Whether walking among outsize portraits of artists such as John Baldessari, Kara Walker and Lawrence Weiner, taken by the photographers Catherine Opie and Brigitte Lacombe, or sitting in darkness watching Tacita Dean’s mesmerizing film of David Hockney smoking in his studio, the curator Helen Molesworth looked the other day as if she were moving among friends.
And she was. The show she has organized at the International Center of Photography in Manhattan — “Face to Face: Portraits of Artists by Tacita Dean, Brigitte Lacombe and Catherine Opie” — which opens to the public on Friday, features artists Molesworth has been close to throughout her 25-year career.
“It’s my post-pandemic show — I really missed everybody,” she said. “The art world, we’re a funny group of people. We’re spread out. We do these weird hajes, where we all go to Venice or we all go to London. And we have our own idols. Most of the people in this show are symbolic. They mean something to people.”
Ever since she was abruptly fired as chief curator at the Museum of Contemporary Art in Los Angeles in 2018, which caused an outcry among her cohort, Molesworth, 56, has drawn strength, succor and purpose from artists. She has also more closely identified with what it’s like to be one of them, alone and unprotected.
“I love my life,” she said. “It’s hard and it’s scary, but it’s OK. It’s also more like being an artist than anything else. Everything you do goes out under your name, and it’s really attached to you.
“You’re very exposed. You don’t have the cloak of the institution to protect you and you don’t have a lot of things that the institution gives you — health insurance, a travel budget, a research assistant. I had to figure out all that stuff myself.”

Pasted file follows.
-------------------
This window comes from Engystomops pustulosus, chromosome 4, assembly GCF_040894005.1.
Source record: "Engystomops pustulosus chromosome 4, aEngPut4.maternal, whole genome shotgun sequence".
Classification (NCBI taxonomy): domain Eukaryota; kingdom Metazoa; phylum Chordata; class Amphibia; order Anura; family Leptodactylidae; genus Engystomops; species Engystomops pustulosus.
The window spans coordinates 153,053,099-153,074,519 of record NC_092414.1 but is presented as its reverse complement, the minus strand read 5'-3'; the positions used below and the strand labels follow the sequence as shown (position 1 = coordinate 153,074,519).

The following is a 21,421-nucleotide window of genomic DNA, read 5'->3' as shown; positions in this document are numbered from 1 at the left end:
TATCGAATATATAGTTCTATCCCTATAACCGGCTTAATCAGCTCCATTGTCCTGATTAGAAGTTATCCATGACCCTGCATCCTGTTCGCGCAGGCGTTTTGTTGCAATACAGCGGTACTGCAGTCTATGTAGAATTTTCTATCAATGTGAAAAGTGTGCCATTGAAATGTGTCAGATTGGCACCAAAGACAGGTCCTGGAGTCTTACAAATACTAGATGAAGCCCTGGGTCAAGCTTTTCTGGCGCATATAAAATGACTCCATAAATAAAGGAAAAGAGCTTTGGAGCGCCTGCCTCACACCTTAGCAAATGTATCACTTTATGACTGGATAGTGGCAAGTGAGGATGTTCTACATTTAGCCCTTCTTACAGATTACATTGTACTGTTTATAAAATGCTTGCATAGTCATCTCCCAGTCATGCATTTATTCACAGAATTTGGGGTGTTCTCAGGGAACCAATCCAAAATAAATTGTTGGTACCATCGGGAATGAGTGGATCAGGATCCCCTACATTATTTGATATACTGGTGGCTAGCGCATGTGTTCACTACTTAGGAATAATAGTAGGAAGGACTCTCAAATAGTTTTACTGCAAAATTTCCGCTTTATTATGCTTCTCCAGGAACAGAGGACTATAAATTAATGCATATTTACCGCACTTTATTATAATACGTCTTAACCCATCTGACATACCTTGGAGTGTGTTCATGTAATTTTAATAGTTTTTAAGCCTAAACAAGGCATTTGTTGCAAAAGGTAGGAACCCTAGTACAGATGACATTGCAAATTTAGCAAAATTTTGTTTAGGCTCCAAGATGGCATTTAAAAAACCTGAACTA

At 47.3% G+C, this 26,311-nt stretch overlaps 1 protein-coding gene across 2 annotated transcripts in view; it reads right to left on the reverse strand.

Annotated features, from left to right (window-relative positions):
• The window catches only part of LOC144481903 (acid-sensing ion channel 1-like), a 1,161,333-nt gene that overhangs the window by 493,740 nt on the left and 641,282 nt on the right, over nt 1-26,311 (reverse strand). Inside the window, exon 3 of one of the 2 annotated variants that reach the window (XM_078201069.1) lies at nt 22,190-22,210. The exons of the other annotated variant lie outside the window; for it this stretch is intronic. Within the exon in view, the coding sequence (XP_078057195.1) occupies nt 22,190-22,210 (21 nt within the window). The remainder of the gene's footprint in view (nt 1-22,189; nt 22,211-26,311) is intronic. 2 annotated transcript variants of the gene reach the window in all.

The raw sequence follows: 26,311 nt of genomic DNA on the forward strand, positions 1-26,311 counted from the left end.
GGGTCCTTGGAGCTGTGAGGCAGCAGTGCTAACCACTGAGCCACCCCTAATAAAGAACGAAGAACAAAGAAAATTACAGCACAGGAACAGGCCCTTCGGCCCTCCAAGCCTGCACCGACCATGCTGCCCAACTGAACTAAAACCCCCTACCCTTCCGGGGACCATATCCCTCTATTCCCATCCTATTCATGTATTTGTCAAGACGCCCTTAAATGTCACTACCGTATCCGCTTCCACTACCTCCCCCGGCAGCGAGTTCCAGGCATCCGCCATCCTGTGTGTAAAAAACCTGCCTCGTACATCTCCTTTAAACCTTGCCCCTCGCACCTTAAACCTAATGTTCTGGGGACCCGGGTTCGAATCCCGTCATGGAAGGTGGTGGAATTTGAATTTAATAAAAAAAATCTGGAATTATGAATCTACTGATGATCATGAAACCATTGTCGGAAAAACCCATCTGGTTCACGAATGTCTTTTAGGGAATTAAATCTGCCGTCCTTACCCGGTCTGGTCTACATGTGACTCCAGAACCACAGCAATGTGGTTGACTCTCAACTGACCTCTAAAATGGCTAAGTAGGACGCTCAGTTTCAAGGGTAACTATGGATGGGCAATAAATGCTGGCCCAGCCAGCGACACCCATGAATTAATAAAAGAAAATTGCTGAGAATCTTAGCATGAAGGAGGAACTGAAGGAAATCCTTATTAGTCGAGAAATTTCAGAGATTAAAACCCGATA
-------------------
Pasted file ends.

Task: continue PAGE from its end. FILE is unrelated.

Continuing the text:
The last five years have been liberating as well as fruitful — allowing Molesworth to cement her reputation as an independent thinker, interlocutor and public intellectual. She is sought after as a guest curator by galleries and museums. She is experimenting with new formats like podcasts and videos. She is speaking her mind.
“Whenever something cataclysmic like that happens in your life, where you don’t see it coming — whether it’s a firing or a death — it gives you an opportunity to rethink everything: what did I want, what was important to me, what was I good at, what was I not good at,” she said. “I feel lucky and grateful to be doing the work that I’m doing now with the kind of freedom I’ve just been offered, a kind of freedom I don’t think I could have gotten otherwise.”
Molesworth’s six-part podcast, “Death of an Artist,” delves into the accusations that have for 35 years swirled around the American minimalist sculptor Carl Andre regarding his wife, the Cuban artist Ana Mendieta, who died in 1985 after falling from her Greenwich Village apartment window. Andre was acquitted of murder charges.
“Molesworth is facing the industry’s shortcomings,” The Atlantic said, in arguing “that, so often, what the art world is actually promoting is silence.”
She has interviewed artists and thinkers for Zwirner’s “Dialogues” podcast and will host all of Season 7, which was released on Wednesday. And she leads art conversations as the host of Zwirner’s video series “Program”; the next episode, to be released Friday, focuses on the abstract painter Joan Mitchell and will be followed by an episode on Feb. 21 about Felix Gonzalez-Torres, whose installation just opened at Zwirner.
Molesworth said she has come to recognize that her “secret sauce” is writing — or “translation” — which is what drew her to the podcast format. “I love writing for the ear,” she said. “I always imagined myself as the narrator.”
“Even my curating was basically a form of writing in my mind,” she added. “Each art object is a sentence, a room is a paragraph, six rooms is an essay.”
Jacob Weisberg, the chief executive and co-founder of the audio production company Pushkin, came up with the idea for the Mendieta podcast given his curiosity about the artist’s history. He asked Lucas Zwirner, son of the art dealer and the gallery’s head of content, for ideas about who should host; Zwirner suggested Molesworth.
“She has this omnivorous cultural quality paired with deep, rigorous study — the learning is worn very lightly,” Zwirner said. “It’s very easy for her to communicate things that I think other people would get very didactic about.”
Although Molesworth is prevented from talking about her firing in detail because of a nondisclosure agreement, it is no secret that she clashed with the museum’s director at the time, Philippe Vergne, who resigned two months after her departure.